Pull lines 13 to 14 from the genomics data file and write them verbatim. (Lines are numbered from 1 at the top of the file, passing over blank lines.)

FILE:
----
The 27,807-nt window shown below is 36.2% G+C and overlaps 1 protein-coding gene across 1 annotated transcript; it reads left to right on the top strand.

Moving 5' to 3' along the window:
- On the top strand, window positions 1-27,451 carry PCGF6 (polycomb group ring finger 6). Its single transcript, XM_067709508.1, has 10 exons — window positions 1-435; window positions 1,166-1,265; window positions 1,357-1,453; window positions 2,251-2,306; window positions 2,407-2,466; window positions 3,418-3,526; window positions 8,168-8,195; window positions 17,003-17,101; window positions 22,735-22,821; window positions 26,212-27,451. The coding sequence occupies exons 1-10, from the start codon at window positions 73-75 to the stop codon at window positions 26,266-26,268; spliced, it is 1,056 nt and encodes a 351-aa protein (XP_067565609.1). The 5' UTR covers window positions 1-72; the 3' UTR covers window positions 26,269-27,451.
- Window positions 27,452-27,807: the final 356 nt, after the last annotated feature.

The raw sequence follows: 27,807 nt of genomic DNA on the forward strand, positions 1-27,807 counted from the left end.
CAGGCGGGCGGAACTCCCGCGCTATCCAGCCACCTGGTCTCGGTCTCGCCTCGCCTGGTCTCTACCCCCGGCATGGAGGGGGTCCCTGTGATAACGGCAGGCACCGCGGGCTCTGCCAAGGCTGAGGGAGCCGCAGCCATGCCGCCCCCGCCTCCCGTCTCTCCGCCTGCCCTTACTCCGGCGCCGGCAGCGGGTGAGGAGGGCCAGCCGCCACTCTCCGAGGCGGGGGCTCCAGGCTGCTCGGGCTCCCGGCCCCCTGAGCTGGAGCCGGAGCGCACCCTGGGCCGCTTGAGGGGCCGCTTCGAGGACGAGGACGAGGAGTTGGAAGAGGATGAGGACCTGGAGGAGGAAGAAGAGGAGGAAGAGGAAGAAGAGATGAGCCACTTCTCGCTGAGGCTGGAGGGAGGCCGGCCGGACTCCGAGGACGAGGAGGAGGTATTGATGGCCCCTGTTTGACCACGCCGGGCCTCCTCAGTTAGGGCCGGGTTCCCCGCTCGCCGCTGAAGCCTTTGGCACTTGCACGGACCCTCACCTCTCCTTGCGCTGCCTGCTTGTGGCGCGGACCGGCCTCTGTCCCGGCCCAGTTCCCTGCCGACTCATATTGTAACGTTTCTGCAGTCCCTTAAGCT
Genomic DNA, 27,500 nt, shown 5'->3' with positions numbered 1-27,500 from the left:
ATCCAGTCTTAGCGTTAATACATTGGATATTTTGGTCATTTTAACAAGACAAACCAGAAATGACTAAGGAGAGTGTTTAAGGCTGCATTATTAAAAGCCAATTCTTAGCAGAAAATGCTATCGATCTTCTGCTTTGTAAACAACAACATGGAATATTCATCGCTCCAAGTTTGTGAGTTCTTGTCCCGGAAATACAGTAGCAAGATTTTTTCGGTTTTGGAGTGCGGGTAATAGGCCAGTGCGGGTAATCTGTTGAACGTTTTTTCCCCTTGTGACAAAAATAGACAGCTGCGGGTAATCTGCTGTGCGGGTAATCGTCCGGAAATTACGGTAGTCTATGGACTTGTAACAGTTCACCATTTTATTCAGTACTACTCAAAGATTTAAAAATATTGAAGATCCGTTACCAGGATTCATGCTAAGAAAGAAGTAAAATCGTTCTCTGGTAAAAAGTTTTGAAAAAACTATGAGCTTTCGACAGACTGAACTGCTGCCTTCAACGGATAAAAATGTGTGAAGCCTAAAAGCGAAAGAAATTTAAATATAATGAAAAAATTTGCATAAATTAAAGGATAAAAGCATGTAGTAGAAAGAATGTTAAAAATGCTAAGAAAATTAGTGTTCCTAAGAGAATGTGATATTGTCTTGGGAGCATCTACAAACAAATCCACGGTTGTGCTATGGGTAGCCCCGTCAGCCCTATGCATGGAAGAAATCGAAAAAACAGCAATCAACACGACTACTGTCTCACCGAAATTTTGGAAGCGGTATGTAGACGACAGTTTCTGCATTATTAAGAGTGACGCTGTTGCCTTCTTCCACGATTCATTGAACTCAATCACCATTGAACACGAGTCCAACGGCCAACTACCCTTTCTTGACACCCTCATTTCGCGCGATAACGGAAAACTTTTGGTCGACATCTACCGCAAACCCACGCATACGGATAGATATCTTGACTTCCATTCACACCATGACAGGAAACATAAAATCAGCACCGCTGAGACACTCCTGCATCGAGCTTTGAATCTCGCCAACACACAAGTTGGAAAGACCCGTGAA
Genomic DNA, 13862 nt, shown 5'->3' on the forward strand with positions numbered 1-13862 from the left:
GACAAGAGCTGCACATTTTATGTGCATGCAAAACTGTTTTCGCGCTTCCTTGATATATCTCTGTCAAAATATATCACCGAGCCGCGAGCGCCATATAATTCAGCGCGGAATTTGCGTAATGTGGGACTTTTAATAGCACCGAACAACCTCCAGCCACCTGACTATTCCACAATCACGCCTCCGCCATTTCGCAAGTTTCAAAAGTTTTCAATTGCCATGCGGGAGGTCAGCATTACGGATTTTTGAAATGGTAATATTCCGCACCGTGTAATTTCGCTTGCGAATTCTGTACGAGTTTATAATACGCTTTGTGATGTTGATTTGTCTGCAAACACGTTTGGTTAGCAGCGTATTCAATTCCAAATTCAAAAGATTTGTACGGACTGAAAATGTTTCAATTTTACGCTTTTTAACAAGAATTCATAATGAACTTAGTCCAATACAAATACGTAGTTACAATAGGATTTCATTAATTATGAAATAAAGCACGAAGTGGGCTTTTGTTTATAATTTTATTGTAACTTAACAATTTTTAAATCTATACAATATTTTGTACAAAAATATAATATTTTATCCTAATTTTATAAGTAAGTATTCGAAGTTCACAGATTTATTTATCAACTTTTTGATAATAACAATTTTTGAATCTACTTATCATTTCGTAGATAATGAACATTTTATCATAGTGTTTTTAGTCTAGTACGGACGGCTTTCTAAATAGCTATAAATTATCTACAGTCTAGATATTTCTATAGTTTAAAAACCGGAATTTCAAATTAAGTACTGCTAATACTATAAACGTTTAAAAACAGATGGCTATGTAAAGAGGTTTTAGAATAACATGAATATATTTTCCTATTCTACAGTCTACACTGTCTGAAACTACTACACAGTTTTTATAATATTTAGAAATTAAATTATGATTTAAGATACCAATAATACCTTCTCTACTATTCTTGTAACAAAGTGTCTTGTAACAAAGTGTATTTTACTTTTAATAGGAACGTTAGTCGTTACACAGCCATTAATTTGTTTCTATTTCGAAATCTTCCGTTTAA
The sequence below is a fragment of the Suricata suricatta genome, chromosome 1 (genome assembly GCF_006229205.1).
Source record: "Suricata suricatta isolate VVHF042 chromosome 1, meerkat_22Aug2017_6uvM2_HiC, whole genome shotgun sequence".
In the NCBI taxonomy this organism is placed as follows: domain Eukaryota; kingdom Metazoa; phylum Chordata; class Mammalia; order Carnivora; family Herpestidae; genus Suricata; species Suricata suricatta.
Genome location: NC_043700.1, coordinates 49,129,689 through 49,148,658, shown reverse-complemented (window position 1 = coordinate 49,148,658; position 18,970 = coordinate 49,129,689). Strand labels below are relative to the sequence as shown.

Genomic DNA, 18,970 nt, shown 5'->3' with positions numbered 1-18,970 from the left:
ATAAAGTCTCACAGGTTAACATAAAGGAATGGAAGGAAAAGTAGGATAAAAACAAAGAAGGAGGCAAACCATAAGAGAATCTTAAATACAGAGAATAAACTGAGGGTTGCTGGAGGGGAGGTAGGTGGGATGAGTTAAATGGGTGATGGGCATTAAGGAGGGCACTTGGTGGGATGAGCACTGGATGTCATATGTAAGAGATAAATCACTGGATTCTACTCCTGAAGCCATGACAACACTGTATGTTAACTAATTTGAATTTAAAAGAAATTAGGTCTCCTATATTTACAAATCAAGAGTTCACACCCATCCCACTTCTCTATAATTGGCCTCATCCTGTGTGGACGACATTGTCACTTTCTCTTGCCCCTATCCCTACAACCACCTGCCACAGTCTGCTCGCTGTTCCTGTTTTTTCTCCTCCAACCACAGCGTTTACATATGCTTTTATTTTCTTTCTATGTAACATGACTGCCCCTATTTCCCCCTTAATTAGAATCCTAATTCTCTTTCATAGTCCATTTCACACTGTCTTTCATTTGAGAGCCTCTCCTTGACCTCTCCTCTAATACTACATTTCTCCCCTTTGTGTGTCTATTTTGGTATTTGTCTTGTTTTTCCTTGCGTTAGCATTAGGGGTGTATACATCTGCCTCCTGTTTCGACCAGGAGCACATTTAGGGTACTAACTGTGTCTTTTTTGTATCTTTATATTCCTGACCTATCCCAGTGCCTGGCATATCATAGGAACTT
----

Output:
In the NCBI taxonomy this organism is placed as follows: domain Eukaryota; kingdom Metazoa; phylum Chordata; class Mammalia; order Carnivora; family Herpestidae; genus Suricata; species Suricata suricatta.
Genome location: NC_043700.1, coordinates 49,129,689 through 49,148,658, shown reverse-complemented (window position 1 = coordinate 49,148,658; position 18,970 = coordinate 49,129,689). Strand labels below are relative to the sequence as shown.